Orthodontia, also called orthodontics and dentofacial orthopedics, is a specialty of dentistry that deals with the diagnosis, prevention and correction of malpositioned teeth and jaws. The field was established by such pioneering orthodontists as Edward Angle and Norman William Kingsley.
Typically treatment for malocclusion can take 1 to 2 years to complete, with braces being altered slightly every 4 to 8 weeks by the orthodontist. There are multiple methods for adjusting malocclusion, depending on the needs of the individual patient. In growing patients there are more options for treating skeletal discrepancies, either promoting or restricting growth using functional appliances, orthodontic headgear or a reverse pull facemask. Most orthodontic work is started during the early permanent dentition stage before skeletal growth is completed. If skeletal growth has completed, orthognathic surgery can be an option. Extraction of teeth can be required in some cases to aid the orthodontic treatment. Starting the treatment process for overjets and prominent upper teeth in children rather than waiting until the child has reached adolescence has been shown to reduce damage to the lateral and central incisors. However the treatment outcome does not differ.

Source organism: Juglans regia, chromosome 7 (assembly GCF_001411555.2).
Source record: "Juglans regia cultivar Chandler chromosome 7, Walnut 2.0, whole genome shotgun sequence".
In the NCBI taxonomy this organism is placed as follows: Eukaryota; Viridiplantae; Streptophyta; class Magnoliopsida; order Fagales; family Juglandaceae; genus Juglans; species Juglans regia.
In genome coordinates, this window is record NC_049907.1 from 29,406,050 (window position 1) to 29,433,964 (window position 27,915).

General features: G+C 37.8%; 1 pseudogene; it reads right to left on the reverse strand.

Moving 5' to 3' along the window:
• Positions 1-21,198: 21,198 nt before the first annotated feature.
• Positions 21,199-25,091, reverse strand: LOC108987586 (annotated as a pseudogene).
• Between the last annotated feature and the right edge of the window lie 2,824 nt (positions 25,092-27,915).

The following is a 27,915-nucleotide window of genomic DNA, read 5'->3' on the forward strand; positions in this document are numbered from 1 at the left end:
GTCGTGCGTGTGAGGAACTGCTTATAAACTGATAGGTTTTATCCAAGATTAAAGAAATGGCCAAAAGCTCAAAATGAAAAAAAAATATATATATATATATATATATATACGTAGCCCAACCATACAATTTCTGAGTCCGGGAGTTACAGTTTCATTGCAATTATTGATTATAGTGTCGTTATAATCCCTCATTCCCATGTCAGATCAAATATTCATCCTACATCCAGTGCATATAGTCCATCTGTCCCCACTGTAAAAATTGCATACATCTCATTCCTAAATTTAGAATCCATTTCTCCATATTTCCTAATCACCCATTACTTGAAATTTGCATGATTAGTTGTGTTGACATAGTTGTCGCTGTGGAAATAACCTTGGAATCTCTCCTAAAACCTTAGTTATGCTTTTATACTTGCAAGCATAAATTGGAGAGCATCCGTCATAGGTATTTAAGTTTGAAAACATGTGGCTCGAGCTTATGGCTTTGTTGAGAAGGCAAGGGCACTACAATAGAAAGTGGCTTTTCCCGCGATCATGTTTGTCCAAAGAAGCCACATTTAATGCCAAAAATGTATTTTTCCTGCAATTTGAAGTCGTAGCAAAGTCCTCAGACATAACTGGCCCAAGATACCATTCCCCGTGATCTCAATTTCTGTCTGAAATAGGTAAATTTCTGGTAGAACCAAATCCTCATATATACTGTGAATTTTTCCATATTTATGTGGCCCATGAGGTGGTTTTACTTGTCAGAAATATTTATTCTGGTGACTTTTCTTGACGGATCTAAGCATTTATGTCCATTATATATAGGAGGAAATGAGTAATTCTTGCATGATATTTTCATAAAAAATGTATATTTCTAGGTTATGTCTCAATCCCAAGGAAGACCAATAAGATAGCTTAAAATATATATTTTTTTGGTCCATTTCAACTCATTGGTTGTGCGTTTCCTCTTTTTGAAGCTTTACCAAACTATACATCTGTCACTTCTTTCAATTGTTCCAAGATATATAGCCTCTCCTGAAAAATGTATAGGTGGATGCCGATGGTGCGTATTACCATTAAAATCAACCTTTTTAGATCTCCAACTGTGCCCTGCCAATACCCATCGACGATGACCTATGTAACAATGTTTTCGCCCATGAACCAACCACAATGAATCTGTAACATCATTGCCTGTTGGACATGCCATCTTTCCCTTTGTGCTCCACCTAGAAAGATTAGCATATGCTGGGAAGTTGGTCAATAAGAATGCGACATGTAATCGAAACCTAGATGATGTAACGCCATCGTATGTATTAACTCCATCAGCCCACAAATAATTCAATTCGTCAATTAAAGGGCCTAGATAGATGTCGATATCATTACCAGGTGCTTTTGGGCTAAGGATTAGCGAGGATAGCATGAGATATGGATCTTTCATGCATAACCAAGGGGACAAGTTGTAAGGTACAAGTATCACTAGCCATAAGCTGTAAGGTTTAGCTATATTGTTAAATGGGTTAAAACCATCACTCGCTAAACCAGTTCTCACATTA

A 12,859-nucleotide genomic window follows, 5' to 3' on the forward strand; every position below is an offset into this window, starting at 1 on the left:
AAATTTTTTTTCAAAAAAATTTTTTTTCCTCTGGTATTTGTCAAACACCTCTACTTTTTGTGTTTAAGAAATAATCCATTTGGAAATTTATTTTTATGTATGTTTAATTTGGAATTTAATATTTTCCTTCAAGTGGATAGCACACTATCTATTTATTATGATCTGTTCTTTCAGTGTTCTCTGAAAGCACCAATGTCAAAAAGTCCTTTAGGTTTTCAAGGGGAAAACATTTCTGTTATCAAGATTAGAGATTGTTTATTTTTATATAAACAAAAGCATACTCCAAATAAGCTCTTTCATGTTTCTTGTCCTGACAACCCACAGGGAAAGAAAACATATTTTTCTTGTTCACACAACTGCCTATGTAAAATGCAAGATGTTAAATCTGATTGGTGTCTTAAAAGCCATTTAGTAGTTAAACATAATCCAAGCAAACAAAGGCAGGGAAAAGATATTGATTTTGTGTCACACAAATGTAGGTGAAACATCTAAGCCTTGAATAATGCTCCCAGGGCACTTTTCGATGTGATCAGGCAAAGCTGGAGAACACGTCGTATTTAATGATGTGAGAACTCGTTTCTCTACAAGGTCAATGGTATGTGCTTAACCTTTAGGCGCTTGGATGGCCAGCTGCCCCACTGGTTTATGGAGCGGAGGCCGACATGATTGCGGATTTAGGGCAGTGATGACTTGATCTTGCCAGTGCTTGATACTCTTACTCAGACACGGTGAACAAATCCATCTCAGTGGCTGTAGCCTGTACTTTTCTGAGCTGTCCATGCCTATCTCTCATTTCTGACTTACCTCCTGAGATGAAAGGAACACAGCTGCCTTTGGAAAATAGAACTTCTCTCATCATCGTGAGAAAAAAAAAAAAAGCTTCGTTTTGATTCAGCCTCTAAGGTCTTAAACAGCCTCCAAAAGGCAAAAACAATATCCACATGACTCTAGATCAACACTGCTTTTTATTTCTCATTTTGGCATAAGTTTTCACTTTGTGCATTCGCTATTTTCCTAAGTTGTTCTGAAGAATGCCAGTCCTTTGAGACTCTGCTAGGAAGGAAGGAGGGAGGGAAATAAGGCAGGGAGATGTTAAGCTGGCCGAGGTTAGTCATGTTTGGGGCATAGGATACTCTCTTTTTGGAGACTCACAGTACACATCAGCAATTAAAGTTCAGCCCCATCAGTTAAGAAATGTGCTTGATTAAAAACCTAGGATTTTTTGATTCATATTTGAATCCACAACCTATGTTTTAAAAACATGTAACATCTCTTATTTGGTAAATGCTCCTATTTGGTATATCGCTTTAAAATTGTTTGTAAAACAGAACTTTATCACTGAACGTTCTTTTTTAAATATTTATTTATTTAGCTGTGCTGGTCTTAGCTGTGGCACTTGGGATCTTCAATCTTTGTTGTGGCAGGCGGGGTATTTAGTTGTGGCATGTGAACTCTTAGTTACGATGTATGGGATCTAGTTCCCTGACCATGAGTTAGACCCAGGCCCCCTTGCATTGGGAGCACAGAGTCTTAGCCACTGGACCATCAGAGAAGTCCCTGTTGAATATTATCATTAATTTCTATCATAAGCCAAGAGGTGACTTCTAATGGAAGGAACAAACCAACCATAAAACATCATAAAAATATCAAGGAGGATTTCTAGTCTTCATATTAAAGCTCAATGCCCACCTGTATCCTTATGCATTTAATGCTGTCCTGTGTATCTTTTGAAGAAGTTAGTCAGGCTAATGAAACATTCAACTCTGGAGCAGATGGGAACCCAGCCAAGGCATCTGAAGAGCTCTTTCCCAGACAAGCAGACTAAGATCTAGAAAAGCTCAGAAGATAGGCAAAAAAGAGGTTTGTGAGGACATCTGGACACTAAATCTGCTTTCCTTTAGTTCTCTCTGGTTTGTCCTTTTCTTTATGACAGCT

There are three steps in an orthodontist’s education: college, dental school, and orthodontic school.